Walters- Expanding the scope of Claims?
In 2002 the Court of Appeal considered in the case of North Glamorgan NHS Trust –v- Walters, whether the Claimant was able to recover damages for psychiatric injury caused by her witnessing the death of her child.
The hospital had failed to diagnose acute hepatitis and the Claimant awoke to witness her baby having an epileptic fit. The hospital initially informed the Claimant that her son had not suffered any brain damage but, following his transfer and diagnosis at a second hospital, she was then told that her son had been severely brain damaged and would have no quality of life. She agreed to terminate life support and her son died in her arms.
The Court of Appeal concluded that the facts of the case created a “seamless tale” with “an obvious beginning and an equally obvious end… played out over a period of 36 hours”.
It was held that such an event was not confined to one moment in time and, taking a realistic approach to the facts, the 36 hour period prior to the little boy’s death could be classed as a single horrifying event during which the Mother received successive blows to her nervous system and as such she qualified as a secondary victim. The Trial Judge had also been justified in concluding that the Claimant’s appreciation of events was sudden rather than gradual as the key events of witnessing the fit, being informed that her son was brain damaged and being told she should switch off the life support had made their devastating impact at the time of their occurrence.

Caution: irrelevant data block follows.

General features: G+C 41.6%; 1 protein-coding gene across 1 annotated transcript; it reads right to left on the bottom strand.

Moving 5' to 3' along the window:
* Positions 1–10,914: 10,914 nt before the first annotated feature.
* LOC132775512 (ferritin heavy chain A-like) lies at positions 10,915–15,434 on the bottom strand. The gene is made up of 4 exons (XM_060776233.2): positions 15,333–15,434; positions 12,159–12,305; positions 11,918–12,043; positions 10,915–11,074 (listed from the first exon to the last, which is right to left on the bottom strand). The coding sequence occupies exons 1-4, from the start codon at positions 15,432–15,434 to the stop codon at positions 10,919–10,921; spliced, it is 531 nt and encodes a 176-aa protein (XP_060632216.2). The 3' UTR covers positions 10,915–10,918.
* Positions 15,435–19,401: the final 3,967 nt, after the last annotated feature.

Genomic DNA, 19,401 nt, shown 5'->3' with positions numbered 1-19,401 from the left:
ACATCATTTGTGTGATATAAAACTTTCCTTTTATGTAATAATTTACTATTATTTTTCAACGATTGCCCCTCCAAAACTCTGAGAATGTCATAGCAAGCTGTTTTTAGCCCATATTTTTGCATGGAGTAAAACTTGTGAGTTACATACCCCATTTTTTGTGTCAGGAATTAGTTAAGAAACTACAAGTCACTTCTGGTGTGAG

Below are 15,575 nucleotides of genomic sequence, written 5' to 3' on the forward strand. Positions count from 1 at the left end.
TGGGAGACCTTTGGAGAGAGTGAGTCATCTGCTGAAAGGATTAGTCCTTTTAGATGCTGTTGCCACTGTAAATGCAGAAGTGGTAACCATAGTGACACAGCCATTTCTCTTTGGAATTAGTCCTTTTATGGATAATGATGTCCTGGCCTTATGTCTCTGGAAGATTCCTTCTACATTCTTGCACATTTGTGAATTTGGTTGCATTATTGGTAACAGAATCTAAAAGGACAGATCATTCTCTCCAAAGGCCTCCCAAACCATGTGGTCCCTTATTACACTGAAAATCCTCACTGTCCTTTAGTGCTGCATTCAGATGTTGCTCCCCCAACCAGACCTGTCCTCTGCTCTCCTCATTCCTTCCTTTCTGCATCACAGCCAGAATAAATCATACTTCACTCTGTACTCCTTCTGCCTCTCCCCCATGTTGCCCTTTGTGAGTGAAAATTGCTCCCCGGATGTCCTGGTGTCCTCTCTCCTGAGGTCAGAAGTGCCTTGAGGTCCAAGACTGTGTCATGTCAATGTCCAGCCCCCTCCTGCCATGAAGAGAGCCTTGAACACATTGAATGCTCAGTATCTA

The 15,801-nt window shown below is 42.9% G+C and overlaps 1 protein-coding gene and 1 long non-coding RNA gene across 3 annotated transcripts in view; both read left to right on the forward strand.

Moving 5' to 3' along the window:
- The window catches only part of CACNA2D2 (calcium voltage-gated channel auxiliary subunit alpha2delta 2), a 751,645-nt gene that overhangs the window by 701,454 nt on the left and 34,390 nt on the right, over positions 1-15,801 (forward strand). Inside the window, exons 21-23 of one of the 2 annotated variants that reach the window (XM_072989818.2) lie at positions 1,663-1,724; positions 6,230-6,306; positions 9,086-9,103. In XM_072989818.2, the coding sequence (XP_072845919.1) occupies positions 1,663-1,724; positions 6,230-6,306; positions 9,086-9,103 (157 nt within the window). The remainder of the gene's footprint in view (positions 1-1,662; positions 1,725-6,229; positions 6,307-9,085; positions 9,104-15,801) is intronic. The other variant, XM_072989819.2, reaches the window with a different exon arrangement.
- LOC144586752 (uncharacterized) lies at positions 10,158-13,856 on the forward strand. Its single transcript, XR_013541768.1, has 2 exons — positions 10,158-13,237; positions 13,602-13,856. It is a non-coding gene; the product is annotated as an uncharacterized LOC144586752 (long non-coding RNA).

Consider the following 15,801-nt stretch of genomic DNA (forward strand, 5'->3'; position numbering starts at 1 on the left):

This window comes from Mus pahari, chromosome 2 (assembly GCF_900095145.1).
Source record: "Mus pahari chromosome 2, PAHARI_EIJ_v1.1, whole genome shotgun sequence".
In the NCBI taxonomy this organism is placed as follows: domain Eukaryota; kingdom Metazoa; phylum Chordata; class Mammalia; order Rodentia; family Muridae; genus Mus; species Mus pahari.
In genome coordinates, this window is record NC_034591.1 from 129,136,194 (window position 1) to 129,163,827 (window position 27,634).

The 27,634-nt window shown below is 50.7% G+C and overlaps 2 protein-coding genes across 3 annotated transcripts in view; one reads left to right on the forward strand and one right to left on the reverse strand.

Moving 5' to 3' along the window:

The Court of Appeal in this case took a wide interpretation of the definition of “sudden” and concluded that a single shocking event can be composed of a number of connected events experienced over a period of time. It was emphasised that “it was a matter of judgment from case to case depending on the facts and circumstances”. This decision was considered by many commentators to expand the scope of secondary victim claims.